The people of Lafindumonde should not be mistaken as inflexible or backward. On the contrary. They have advanced their society intellectually, culturally, scientifically, technologically, beyond any other society. Everything in Lafindumonde functions with absolute punctuality, efficiency, precision, and perfection. Everything is planned, organized, and premeditated. Nothing is left to chance, fate, coincidence, or providence. Time, the most precious aspect of the city's existence, does not allow for such serendipities. The people should also not be considered cold or heartless simply because they know the dates and times of their deaths and the deaths of their loved ones, and yet are able to lead such serene lives. One may say that they are not as struck by the shock of parting with loved ones as we are. That they are able to plan for the arrival of such? Yes. That they can say their final goodbyes in a more eloquent and timely fashion? Yes. That they are better equipped to take care of unfinished business? Yes. But that they are heartless? No.

Mr. Z is intrigued by the clinical methodology the townspeople have adopted - it is what had brought him to Lafindumonde in the first place. Knowing that people in this city put in thirty hours of work a week and accomplish what they do and are paid large salaries and still have free time, plenty of it, for leisure and relaxation, had been the decision maker. But there is an unsettling element for him. Life in Lafindumonde is, if such a thing is possible, too designed, too perfect. It is true that Mr. Z had left his old town because life had become too intense with a fifty-hour work week and responsibilities too many to count. He had begun to feel like an indentured slave to his house, his car, his job, the fillings in his teeth, all of which required him to work like a beast so he could pay pay pay. So what had his options been but to explore, in what should have been his golden years, the possibility of a new life in a new place with a different vision of what is ideal? And so he had happened upon Lafindumonde. And, if truth be told, the townspeople had given him the facts before he made a decision; there was no deception involved. So, what to do, now?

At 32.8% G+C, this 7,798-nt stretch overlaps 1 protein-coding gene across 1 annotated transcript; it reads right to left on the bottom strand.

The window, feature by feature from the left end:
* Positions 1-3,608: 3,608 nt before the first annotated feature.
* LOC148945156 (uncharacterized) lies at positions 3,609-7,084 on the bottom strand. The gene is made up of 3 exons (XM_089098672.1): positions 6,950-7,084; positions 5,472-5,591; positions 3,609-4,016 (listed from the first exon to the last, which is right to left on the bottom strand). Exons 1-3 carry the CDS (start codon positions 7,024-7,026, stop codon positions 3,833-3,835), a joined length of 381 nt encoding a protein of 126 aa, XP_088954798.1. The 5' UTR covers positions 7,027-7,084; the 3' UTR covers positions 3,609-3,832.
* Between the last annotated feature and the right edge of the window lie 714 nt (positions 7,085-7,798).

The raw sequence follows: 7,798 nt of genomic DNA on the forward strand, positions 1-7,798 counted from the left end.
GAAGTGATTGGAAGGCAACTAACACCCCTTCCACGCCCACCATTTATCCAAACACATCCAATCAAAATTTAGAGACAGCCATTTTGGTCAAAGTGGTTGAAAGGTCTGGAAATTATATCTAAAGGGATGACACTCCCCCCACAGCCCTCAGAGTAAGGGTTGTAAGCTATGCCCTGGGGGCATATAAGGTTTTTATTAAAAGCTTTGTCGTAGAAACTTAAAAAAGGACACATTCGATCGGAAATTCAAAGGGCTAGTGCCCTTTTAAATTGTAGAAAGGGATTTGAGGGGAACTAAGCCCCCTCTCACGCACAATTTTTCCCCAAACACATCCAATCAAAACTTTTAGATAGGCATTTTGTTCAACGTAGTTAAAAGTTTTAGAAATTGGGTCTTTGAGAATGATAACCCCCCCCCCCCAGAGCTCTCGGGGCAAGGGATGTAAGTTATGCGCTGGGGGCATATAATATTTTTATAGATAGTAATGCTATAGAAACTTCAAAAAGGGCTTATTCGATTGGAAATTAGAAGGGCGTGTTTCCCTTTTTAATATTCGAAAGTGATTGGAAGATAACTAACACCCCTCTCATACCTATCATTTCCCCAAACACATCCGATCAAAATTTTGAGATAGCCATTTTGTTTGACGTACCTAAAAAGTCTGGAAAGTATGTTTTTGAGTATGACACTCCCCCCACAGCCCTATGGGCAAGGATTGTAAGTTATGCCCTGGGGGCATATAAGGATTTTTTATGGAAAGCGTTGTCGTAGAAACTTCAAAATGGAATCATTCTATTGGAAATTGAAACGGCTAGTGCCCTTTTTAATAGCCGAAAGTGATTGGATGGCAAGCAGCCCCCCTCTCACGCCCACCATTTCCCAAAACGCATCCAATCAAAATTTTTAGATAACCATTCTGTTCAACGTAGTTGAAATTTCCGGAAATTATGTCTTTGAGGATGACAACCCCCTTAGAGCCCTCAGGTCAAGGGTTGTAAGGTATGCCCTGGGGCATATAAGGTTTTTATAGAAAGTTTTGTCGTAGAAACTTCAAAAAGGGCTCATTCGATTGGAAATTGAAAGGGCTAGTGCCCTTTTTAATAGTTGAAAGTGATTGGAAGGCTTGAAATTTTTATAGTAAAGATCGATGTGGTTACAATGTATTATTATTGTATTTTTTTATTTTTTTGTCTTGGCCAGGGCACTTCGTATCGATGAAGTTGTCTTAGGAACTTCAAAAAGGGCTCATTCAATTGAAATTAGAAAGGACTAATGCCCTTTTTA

Going against the current is something that Mr. Z acknowledges he can't risk; the spokesperson was right about that. And so, following several days of deliberation, within himself, and with his companion, on a cruel and brittle January morning, after the holidays and festivities are over, Mr. Z and his companion leave the key of their rental home under the mat at their front door, pack their few belongings into their car, and drive out of Lafindumonde while the city sleeps, knowing they will never return.

The townspeople awaken to a new day of dark skies and endless snow. But as is their habit, they go about their daily activities with energy and optimism. By the lunch hour, every person in the town has heard of Mr. Z's departure, but the news is just that - news. There are no comments, speculations, or discussions over lunch in any of the cafés. With time being as precious as it is, there is not a moment to be lost. There is lunch to be enjoyed in the company of friends, and work to be done - all at a leisurely pace, of course. And there is a town gathering on the main square to be looked forward to, this evening. A new outsider from somewhere across the world is coming to Lafindumonde with hopes of establishing residence. And the town spokesperson will be there to deliver the facts.

29 comments:

  1. Fascinating read. Not entirely sure what to make of it, it will take some more reading, but fascinating nonetheless.

    ReplyDelete
  2. Very interesting story. Lots of food for thought. Will there be a second chapter? That might shed more light.

    Jai

    ReplyDelete
  3. Madame DeFarge,

    I'm glad that you're fascinated, and also that you're a bit confused. I tend to go for the psychological shock factor in my writing, I suppose, and human nature is a baffling thing. Glad to see you've come back...

    ReplyDelete
  4. Jai,

    I'm not so sure about a second chapter. I think my mind was set on leaving things hanging. But, I might get to a point where I feel like I want to establish some kind of closure. We'll see where it goes.

    ReplyDelete
  5. Absolutely wonderful writing! Where's the next chapter??

    ReplyDelete
  6. This was very well written and enjoyable. It reminds me a lot of what is like to live in a small town only more pleasant.

    ReplyDelete
  7. Trish and Rob, I'm not sure about a next chapter. It seems everyone was left hanging, and that was just the effect I was hoping for. But as I told Jai, I'm always open to suggestions, and I'll roll it around in my head and see if I can make something happen. Please do come back for more!